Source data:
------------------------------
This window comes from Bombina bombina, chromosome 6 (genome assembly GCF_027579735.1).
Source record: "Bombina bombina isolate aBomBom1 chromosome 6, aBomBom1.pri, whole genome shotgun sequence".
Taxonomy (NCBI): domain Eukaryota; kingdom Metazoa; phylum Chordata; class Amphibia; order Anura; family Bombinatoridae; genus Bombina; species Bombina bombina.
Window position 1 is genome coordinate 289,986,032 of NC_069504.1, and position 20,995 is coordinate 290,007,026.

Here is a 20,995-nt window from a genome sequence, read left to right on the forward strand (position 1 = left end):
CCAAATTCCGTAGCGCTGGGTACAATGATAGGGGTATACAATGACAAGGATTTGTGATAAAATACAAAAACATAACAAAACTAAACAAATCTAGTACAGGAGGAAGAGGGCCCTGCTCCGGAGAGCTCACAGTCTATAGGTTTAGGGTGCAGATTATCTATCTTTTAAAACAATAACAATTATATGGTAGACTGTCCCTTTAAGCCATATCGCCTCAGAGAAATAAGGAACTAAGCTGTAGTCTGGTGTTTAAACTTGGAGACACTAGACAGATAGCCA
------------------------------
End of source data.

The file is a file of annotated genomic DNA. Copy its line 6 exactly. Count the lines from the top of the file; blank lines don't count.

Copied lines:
CCAAATTCCGTAGCGCTGGGTACAATGATAGGGGTATACAATGACAAGGATTTGTGATAAAATACAAAAACATAACAAAACTAAACAAATCTAGTACAGGAGGAAGAGGGCCCTGCTCCGGAGAGCTCACAGTCTATAGGTTTAGGGTGCAGATTATCTATCTTTTAAAACAATAACAATTATATGGTAGACTGTCCCTTTAAGCCATATCGCCTCAGAGAAATAAGGAACTAAGCTGTAGTCTGGTGTTTAAACTTGGAGACACTAGACAGATAGCCA